One of the most important things that humanity has to learn for its survival is that the choice between self and other, between particularity and universalism, is a fallacy. It is taken as obvious that there is an inverse relationship between particular identity and universal commitments. The belief goes that the more committed you are to your own tradition and tribe, your particular religious group as a Jew, Christian, Muslim, Hindu, Buddhist, Sikh, or member of another community, the less able you are to commit to universal values, the less you are willing to not only tolerate but respect the perspectives of others. Therefore, the best way to build a nation, community, society, or world of tolerance and respect is to diminish, to castrate particular identities, to water down the rich thick identities that have lasted for thousands of years in order to create something new, a shining city on the hill whose walls are made of glass, where there are no colors, where there is total transparency, and no mystery, because we’ve defined all the words, all the terms, all the ideas with perfect precision and perfect uniformity.
In such a society you are told what to believe, exactly when and where it is appropriate to use certain words, to think certain thoughts. This can take place because we have all agreed implicitly to abide by those norms, those new commandments. The supercessionism of this approach is of course anathema to religious identities. It also ultimately betrays us, deprives us of some of the deepest tools and vessels we’ve been given. So for example, if I’m really interested in making peace, there are those who would tell me to let go of my Jewish identity or to minimize or hyphenate it, and to place it as the numerator, not the denominator, of my identity, to be a Jewish American, not an American Jew.
But my American identity is 200 some odd years old, and my Jewish identity is 3000 years old. My American identity harks back to flawed visionaries, authors of a great social experiment, the results of which we have yet to see. While the roots of my Jewish identity are in the Sinai experience, the encounter between the absolute infinite, and the finite. So which one should be the denominator? Shall my religion be an adjective, or an essential noun of my identity? Which one would I go to the stake for? It’s clear, and I believe this is true for many other believers as well.
If I do make that move to a watered down and minimized place for my tradition, I do so at great cost and great peril. The cost is all of the stories and practices that could allow me to actually become a person of peace. I’m not going to become a person of peace, nor will I become a free man, or a whole one, through political conversations or mechanisms, through the study of the founding documents of the United States of America, however much insight those documents may provide, nor through shopping. I have a chance of becoming a free person, a person of peace who can contribute to American society, when connected deeply to the interrelatedness of all things, through religion.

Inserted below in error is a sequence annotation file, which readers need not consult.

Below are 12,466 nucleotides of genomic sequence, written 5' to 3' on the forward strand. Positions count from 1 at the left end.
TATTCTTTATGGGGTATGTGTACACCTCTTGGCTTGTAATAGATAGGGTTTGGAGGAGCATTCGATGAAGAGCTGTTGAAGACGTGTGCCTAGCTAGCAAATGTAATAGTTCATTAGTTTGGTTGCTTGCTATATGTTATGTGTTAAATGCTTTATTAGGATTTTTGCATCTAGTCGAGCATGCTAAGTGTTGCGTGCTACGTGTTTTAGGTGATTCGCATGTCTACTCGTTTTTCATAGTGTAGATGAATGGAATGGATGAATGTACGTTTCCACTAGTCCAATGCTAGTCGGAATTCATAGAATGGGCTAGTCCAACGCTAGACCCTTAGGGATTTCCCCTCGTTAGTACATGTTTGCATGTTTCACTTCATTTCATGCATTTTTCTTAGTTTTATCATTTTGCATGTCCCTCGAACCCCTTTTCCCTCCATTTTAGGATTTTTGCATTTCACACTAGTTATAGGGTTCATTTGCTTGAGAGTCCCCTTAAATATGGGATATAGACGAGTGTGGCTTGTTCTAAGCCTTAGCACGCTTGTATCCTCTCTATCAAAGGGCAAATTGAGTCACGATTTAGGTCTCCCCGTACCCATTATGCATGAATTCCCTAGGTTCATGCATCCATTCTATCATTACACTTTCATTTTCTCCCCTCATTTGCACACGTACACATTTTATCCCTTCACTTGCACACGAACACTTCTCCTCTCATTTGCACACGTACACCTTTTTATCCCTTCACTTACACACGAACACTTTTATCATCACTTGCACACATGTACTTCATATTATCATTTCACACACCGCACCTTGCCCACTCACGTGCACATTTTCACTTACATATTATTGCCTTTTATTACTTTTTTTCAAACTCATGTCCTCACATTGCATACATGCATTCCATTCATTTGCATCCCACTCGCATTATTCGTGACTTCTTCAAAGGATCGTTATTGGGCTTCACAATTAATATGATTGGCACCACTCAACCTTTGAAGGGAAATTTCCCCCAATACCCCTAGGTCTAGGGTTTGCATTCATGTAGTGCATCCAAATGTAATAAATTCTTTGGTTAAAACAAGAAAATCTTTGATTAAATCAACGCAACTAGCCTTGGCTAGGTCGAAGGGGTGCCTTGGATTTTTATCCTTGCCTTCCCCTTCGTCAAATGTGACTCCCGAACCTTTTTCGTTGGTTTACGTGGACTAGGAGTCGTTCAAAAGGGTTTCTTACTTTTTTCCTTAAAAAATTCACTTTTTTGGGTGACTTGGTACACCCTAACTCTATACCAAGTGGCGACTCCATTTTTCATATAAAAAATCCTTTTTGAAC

We are all potential Bodhisattvas. If you don’t meditate under a tree at some point in your life (and that can take many different forms), you’re going to be defined by the culture in which you live. You’re not going to provide a countercultural example, you’re not going to be able to really subvert anything because everything you do can be commodified and commercialized. Everything you do can fit into the basic structure and framework of late capitalist democratic experimentation. If you achieve wisdom, it will become a product, a series of webinars or a workshops that you can get for $99 this week only. It’s very difficult to exit that unless you’ve experienced enlightenment, or at least a step on that path, and have really spent enough time to taste a different world, with different assumptions and styles and norms and demands and joys, different sources of laughter, older sources of tears, stories and rituals that extend far beyond you and that link you back to a community that spans many generations and many places on earth.
I’m not arguing that you should spend your whole life under the tree, because everyone else is waiting, and even if it means that you’re able to achieve only a fraction of enlightenment, a fraction of infinity is still infinity. And even if it means that you can’t share very much, you can just share a little bit, that little bit is worth several universes, because each bit is the crack in the door that points to a different reality, different possibilities. And what we need right now are possibilities, the reexamination of all our assumptions. We need to look at wacky and zany possibilities for living, because the ways that we’re living now are so clearly not serving us and are leading us to a dead end, a brick wall at 85 miles per hour. There’s no question about that. We know this, whether we’re talking about climate change, politics, or human psychology, we are heading into at least several hundred years of darkness. That’s our current course, we are moving quickly, and it’s not enough to stop using plastic bags. We have to sit under the tree and then we have to come back and say things that sound crazy.